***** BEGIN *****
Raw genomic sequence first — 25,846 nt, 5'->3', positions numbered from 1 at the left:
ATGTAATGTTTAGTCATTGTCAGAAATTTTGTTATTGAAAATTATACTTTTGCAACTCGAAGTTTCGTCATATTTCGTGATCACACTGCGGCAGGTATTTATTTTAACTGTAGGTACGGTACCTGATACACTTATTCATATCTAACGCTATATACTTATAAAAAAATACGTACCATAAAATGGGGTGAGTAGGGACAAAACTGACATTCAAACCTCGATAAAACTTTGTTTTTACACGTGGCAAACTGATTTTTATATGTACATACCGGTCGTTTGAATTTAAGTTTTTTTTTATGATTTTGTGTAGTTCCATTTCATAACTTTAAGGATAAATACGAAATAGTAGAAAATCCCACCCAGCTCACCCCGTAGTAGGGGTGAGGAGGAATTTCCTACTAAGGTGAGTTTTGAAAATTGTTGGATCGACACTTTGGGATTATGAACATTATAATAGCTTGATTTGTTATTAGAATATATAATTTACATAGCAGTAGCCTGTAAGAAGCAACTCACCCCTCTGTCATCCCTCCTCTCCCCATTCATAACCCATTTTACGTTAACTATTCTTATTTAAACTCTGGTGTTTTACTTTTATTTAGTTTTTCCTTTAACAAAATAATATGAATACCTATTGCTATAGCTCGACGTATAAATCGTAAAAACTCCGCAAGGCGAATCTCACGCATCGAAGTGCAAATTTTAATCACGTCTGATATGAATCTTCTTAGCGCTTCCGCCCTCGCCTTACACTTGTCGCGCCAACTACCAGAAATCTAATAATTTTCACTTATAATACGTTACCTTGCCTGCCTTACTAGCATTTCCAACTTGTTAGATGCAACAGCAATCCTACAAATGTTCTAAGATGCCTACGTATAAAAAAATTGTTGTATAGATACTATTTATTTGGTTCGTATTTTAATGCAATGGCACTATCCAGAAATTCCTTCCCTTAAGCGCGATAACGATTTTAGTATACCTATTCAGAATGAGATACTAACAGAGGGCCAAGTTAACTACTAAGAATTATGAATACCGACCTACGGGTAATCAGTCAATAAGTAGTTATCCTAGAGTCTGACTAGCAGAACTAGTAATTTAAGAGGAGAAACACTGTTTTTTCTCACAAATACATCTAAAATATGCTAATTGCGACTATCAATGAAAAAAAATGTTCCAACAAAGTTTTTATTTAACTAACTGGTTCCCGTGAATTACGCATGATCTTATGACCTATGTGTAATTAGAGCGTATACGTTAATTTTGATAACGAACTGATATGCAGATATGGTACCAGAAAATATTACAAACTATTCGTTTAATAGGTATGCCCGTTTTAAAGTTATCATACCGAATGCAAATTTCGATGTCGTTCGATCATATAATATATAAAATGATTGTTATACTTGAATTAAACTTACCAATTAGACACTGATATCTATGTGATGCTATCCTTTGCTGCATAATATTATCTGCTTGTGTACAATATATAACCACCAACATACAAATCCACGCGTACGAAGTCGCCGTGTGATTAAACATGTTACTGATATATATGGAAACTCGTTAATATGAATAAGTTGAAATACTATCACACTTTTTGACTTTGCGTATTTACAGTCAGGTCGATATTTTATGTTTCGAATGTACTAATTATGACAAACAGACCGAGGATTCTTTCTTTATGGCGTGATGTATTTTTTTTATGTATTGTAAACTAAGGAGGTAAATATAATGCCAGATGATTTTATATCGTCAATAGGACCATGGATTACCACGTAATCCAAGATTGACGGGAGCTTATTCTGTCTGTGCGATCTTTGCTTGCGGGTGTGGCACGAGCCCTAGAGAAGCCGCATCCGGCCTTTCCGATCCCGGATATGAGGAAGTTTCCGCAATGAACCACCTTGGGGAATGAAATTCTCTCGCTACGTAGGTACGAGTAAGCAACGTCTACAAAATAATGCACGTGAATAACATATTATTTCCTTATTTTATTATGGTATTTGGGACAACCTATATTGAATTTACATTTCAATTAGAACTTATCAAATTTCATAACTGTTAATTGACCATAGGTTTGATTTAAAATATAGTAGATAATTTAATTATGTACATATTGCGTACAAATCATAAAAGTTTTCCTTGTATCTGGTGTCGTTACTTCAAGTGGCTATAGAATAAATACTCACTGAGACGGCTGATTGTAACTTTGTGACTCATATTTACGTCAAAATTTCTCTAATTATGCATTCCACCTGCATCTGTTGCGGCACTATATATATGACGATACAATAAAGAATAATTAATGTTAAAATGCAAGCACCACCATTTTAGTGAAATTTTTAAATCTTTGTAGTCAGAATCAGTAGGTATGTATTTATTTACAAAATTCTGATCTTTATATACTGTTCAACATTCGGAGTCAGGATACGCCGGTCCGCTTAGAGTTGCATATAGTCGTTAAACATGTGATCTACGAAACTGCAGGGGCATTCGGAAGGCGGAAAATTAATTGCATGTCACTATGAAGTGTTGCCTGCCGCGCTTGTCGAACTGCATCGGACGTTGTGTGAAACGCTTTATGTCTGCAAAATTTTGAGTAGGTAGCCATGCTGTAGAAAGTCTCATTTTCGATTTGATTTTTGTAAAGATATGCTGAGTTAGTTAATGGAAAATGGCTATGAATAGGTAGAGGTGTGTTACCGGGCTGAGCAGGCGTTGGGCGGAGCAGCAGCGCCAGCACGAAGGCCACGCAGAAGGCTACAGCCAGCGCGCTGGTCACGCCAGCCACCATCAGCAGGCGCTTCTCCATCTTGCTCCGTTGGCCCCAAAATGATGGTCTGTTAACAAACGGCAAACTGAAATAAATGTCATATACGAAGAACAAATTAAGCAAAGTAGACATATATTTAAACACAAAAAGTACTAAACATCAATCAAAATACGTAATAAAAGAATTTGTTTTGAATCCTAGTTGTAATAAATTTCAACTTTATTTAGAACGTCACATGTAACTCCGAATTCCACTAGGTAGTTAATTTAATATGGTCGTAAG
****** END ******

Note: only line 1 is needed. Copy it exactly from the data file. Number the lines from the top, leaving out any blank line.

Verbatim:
Raw genomic sequence first — 25,846 nt, 5'->3', positions numbered from 1 at the left: